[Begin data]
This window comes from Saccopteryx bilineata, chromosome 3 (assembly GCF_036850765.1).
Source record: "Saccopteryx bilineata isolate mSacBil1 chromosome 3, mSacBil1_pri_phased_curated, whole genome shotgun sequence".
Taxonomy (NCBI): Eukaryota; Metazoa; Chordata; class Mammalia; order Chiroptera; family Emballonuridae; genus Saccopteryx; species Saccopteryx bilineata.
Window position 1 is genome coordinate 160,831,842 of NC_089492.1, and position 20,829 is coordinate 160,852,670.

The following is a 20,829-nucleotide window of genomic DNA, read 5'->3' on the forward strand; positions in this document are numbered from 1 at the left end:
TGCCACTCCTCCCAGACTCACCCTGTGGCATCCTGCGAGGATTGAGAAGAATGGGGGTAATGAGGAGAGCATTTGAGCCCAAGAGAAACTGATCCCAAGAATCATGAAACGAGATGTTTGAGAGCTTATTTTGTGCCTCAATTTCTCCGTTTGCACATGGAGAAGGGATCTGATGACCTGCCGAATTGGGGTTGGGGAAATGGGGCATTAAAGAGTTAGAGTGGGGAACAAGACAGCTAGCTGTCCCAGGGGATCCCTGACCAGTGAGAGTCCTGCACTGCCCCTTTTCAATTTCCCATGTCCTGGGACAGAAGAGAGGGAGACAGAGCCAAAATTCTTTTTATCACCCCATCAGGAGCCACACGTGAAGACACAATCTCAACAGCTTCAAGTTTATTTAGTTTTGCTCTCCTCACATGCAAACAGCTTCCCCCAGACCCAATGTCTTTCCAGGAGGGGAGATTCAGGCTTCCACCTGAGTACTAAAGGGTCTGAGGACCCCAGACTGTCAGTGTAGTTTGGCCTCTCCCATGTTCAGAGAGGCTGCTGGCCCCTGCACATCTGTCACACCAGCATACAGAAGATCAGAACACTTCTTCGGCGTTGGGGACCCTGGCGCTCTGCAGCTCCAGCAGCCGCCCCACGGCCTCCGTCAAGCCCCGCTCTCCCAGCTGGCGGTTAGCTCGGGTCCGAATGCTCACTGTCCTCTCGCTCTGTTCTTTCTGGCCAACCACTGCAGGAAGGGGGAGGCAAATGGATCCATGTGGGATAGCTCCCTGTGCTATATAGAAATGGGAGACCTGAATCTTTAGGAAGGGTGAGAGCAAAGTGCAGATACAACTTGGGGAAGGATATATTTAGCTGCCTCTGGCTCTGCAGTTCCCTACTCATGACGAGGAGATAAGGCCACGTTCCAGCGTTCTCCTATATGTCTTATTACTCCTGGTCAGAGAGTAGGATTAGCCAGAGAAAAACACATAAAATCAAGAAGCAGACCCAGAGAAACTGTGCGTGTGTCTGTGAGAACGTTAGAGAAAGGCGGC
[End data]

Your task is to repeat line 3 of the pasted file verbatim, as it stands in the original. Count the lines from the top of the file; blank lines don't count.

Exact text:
Taxonomy (NCBI): Eukaryota; Metazoa; Chordata; class Mammalia; order Chiroptera; family Emballonuridae; genus Saccopteryx; species Saccopteryx bilineata.